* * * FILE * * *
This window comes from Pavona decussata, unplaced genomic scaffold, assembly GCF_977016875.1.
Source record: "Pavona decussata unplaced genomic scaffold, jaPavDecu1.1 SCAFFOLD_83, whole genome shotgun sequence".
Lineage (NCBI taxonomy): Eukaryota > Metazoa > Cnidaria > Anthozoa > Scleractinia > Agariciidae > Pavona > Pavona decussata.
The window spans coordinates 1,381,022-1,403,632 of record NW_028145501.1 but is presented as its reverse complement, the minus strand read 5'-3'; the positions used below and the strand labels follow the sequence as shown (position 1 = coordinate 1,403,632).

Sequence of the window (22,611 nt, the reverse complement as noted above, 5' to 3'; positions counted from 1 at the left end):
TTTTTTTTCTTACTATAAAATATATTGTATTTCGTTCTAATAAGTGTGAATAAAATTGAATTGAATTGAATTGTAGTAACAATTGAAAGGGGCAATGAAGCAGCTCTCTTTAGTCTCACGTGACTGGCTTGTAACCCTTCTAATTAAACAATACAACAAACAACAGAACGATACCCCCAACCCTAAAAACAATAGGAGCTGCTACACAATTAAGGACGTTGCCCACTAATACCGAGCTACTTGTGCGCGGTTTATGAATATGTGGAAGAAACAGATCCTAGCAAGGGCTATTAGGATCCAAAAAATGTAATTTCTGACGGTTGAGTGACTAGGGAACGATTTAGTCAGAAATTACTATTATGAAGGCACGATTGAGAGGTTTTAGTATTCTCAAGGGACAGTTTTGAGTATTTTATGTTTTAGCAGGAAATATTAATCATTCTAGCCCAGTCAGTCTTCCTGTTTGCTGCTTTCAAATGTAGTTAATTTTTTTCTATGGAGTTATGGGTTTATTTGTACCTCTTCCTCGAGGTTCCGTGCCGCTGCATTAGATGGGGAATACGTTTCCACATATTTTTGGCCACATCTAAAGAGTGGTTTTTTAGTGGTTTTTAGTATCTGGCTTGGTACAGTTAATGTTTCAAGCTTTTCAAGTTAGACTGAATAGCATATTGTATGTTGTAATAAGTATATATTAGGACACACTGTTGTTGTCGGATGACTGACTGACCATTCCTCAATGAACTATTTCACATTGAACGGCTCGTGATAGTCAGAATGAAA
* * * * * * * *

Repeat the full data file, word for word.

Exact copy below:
This window comes from Pavona decussata, unplaced genomic scaffold, assembly GCF_977016875.1.
Source record: "Pavona decussata unplaced genomic scaffold, jaPavDecu1.1 SCAFFOLD_83, whole genome shotgun sequence".
Lineage (NCBI taxonomy): Eukaryota > Metazoa > Cnidaria > Anthozoa > Scleractinia > Agariciidae > Pavona > Pavona decussata.
The window spans coordinates 1,381,022-1,403,632 of record NW_028145501.1 but is presented as its reverse complement, the minus strand read 5'-3'; the positions used below and the strand labels follow the sequence as shown (position 1 = coordinate 1,403,632).

Sequence of the window (22,611 nt, the reverse complement as noted above, 5' to 3'; positions counted from 1 at the left end):
TTTTTTTTCTTACTATAAAATATATTGTATTTCGTTCTAATAAGTGTGAATAAAATTGAATTGAATTGAATTGTAGTAACAATTGAAAGGGGCAATGAAGCAGCTCTCTTTAGTCTCACGTGACTGGCTTGTAACCCTTCTAATTAAACAATACAACAAACAACAGAACGATACCCCCAACCCTAAAAACAATAGGAGCTGCTACACAATTAAGGACGTTGCCCACTAATACCGAGCTACTTGTGCGCGGTTTATGAATATGTGGAAGAAACAGATCCTAGCAAGGGCTATTAGGATCCAAAAAATGTAATTTCTGACGGTTGAGTGACTAGGGAACGATTTAGTCAGAAATTACTATTATGAAGGCACGATTGAGAGGTTTTAGTATTCTCAAGGGACAGTTTTGAGTATTTTATGTTTTAGCAGGAAATATTAATCATTCTAGCCCAGTCAGTCTTCCTGTTTGCTGCTTTCAAATGTAGTTAATTTTTTTCTATGGAGTTATGGGTTTATTTGTACCTCTTCCTCGAGGTTCCGTGCCGCTGCATTAGATGGGGAATACGTTTCCACATATTTTTGGCCACATCTAAAGAGTGGTTTTTTAGTGGTTTTTAGTATCTGGCTTGGTACAGTTAATGTTTCAAGCTTTTCAAGTTAGACTGAATAGCATATTGTATGTTGTAATAAGTATATATTAGGACACACTGTTGTTGTCGGATGACTGACTGACCATTCCTCAATGAACTATTTCACATTGAACGGCTCGTGATAGTCAGAATGAAA